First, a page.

If you’ve bought a long-term, goal-oriented investment product from your bank, insurance agent or broker, there is a good chance it’s a Priip.
Priips stands for packaged retail and insurance-based investment products.
They “are investment products that banks typically offer to consumers, for example, when they want to save for a specific objective such as a house purchase or for a child’s education,” the has said. The Priips market across Europe is worth roughly €10trn, the commission estimated.
The label covers financial products that invest in assets which are not directly owned by the consumer. “Products in the package generally include stocks, bonds, insurance policies, as well as structured funds, structured deposits, and structured products,” explained . They are generally offered “to consumers in the EU as an alternative to savings accounts.” Priips “provide a return over time, and have an element of risk.”
Like all investments, there is an element of risk, indeed. The Luxembourg Financial Sector Supervisory Commission () stated that “a Priip is an investment where, regardless of the legal form of the investment, the amount repayable to the retail investor is subject to fluctuations because of exposure to reference values or to the performance of one or more assets which are not directly purchased by the retail investor.”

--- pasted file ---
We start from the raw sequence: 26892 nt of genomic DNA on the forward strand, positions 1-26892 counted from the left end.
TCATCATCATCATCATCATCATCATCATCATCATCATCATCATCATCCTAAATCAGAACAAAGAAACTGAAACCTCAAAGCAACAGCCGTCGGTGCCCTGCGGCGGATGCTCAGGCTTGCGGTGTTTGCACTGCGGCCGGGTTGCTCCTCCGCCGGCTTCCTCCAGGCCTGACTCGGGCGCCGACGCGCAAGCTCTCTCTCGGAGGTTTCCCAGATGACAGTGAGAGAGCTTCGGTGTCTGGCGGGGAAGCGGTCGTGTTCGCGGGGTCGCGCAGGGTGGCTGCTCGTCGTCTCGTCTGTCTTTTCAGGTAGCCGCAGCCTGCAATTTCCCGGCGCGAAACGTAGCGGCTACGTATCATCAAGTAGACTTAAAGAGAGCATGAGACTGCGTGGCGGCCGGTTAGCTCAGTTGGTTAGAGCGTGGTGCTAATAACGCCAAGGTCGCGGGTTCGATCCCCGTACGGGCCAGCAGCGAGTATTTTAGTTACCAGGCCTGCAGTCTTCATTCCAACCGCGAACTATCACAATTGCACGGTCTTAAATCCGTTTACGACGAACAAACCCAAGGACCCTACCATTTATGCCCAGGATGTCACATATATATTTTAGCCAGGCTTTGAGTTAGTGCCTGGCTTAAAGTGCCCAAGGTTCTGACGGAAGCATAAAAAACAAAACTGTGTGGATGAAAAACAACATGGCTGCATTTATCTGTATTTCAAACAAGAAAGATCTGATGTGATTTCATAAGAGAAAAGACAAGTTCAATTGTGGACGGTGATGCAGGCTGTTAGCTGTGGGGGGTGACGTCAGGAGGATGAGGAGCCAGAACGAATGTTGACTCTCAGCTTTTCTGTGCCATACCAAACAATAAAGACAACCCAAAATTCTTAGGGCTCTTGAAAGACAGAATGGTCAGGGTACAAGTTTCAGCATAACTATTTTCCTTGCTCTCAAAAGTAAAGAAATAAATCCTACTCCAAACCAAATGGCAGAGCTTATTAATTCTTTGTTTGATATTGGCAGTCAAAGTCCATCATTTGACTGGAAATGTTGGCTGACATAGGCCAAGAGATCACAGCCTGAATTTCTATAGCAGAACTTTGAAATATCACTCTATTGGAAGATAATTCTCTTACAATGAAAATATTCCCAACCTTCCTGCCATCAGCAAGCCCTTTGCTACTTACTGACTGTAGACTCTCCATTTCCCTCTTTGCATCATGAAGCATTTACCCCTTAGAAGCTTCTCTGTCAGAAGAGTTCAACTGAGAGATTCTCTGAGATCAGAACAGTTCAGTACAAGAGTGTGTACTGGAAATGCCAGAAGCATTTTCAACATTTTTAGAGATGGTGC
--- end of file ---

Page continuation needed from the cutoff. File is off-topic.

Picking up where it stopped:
Key information document (Kid)
Financial advisors and salespeople need to provide consumers with a key information document, a Kid, before they decide on the investment, the CSSF noted. Each Priip has its own Kid.
Investopedia said: “These documents must be no longer than three pages and must contain outlined information, including a general description of the provider, an explanation of the main factors that the investment’s return depends upon, the level of risk associated with the product (classed from 1 to 7), an indication of the possible maximum loss (including four performance scenarios), and a table explaining the costs of one’s investment over time.”
The point is to provide retail investors with a coherent way to make apples-to-apples comparisons, and allow financial firms to produce standardised marketing materials that can be used across the bloc.
The rules took final effect in July of this year. (The was pushed back by Mairead McGuinness, the European financial services commissioner, after many firms with meeting the requirements on time.)
Kid vs Kiid
Starting on 1 January 2023, the Priip Kid format will be extended to retail investment funds, according to the consultancy and law firm .
Fund firms will have a choice. They can use the same Kid they need to produce under the Priips regulation to replace a document that is, confusingly, similarly named: the key investor information document (Kiid). A Kiid is a two-page document produced under separate Ucits rules that contains slightly different information.
In some cases, fund firms will continue to produce both a Kid and a Kiid, but many are expected to simplify their documentation process and focus on the Kid.
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Next week’s jargon buster: primary and secondary markets.